Beth John has been working in higher education for 17 years.  She is currently the Director of First Year Experience and adjunct faculty member in the Higher Education Leadership Graduate program at the University of Wisconsin-Whitewater.  Beth also serves as a Dissertation Advisor for the Edgewood College Doctoral program in Educational Leadership.  Beth received her Ed.D. in Educational Leadership with an emphasis in Higher Education from Edgewood College and her M.S. in College Student Personnel from Western Illinois University.  Beth’s primary areas of interest and research include multiracial identity development, first year students, and students in transition.  Beth has been actively involved with ACPA for many years and has held several leadership positions within the Commission for Student Involvement, Standing Committee for Multicultural Affairs: MultiRacial Network (MRN), and the Mid-Level Community of Practice.  She has been involved with MRN since 2009 and is a past chair.  Beth serves a co-advisor to the first Mixed Race Student Union (mXd) at the University of Wisconsin-Whitewater, which was established in 2015.

We will be formally recognizing our award winners during our Open Business Meeting on Tuesday, March 13th, 8:30am-9:30am  in Hilton Americas-Houston – Meeting Room 339B at the annual ACPA Convention in Houston, TX.

$15 for 15 Years

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This year is MRN’s 15th Anniversary at our convention in Houston, TX and we are collecting donations for the first time to fund the following:

  1. Multiracial coalition and advocacy efforts
  2. Educational programming & sharing of best practices
  3. Research scholarships!

If you would like to contribute in support of our 15th anniversary, please follow this link and select “$15 for 15 Years of MRN” as your donation category.

We truly appreciate any financial support you can give!

With gratitude and MRN Love,

Victoria, Michael, Rob, Laura, James, Rachel, Daniella, Annette, & Kelli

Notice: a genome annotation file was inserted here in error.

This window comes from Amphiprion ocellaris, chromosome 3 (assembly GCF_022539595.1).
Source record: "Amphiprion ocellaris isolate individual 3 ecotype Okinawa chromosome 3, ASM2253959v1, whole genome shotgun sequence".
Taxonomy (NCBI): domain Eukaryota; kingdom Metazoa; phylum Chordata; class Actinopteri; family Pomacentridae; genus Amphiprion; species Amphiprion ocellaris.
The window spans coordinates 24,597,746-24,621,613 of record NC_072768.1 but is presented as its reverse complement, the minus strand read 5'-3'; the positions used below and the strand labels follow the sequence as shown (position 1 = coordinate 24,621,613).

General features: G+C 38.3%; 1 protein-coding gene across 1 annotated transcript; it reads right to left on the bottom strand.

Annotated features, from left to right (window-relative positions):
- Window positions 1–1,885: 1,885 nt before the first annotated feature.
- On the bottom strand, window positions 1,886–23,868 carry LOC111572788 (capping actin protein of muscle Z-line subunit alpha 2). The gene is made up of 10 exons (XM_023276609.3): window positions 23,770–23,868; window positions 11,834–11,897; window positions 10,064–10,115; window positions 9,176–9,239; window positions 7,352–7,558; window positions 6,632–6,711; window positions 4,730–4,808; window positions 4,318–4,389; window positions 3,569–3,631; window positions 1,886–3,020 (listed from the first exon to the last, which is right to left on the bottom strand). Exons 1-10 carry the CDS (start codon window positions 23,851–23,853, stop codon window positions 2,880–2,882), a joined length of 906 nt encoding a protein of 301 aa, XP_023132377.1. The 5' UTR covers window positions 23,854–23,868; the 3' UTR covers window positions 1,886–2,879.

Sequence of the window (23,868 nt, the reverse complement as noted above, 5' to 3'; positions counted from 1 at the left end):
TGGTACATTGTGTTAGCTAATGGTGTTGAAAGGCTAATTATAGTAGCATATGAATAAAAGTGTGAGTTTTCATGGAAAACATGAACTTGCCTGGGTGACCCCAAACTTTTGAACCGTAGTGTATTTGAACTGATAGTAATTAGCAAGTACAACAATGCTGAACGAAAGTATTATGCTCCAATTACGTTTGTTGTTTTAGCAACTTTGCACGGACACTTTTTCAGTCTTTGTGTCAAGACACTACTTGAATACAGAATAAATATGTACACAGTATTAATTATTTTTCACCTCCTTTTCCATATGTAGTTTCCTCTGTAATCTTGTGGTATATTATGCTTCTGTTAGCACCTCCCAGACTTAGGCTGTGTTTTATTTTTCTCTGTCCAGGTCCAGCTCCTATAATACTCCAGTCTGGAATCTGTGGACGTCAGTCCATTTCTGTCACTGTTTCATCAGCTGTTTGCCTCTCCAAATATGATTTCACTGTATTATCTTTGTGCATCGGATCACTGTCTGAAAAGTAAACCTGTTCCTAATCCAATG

Introducing Dr. Jessica Harris, Scholar in Residence

The MRN welcomes Dr. Jessica Harris as this year’s Scholar in Residence. After being approached by the Outgoing Co-Chair, Victoria Malaney, to join the MRN team, Dr. Harris happily accepted. I had the pleasure of asking her some questions about her career, research interests, and involvement in the MRN.

Dr. Harris is currently an Assistant Professor in the Higher Education and Organizational Change division of the Graduate School of Education and Information Studies at the University of California, Los Angeles. She teaches master’s and doctoral courses including Student Development Theory, Research in Student Affairs, and Race and Racism in Higher Education. While she acknowledges some challenges in navigating the politics of the tenure track as a young woman of color, she finds satisfaction and encouragement in working alongside and cultivating relationships with colleagues and students. Other rewarding aspects of her career include supporting students with their graduate research and the data collection process, which she often finds to be “empowering and cathartic.”

Though we highlight her work on multiraciality, Dr. Harris has had multiple research interests. As she tells the students she works with, research interests can change considerably and evolve over time. For example, before exploring multiraciality, her original interest was to study what she describes as “white undergraduate men’s development of social justice consciousness.” Yet, her multiracial identity became increasingly salient throughout the first year of her PhD program at the University of Denver. This developing multiracial identity shifted her research interests toward an exploration of multiraciality in education. As she puts it, “My research became me-search.”

Currently, she focuses on two different strands of research: multiraciality in higher education and women of color survivors of campus sexual violence. Through her research, she aims to “destabilize interlocking systems of domination that are embedded throughout higher education and work to influence the experiences of people of color on campus,” including students, faculty and staff. For example, she explores how structures of domination influence the experiences of women of color survivors of campus sexual violence.

She was drawn to the MRN because of the much-needed space and opportunity it provides to higher education professionals to have meaningful conversations on multiraciality and racial equity in education.

Welcome to the team. We are excited to work with you!

Annette Girion, MRN Scholarship & Resources Coordinator

 

Follow Dr. Harris on Twitter @DrJessicaHarris.

Check out some of her most recent work on multiraciality in education at the following links:

Multiracial Women Students and Racial Stereotypes on the College Campus: https://muse.jhu.edu/article/663303

 Navigating the academic borderlands as multiracial and trans* faculty members: http://www.tandfonline.com/doi/full/10.1080/17508487.2017.1356340

 Toward a critical multiracial theory in education: http://www.tandfonline.com/doi/abs/10.1080/09518398.2016.1162870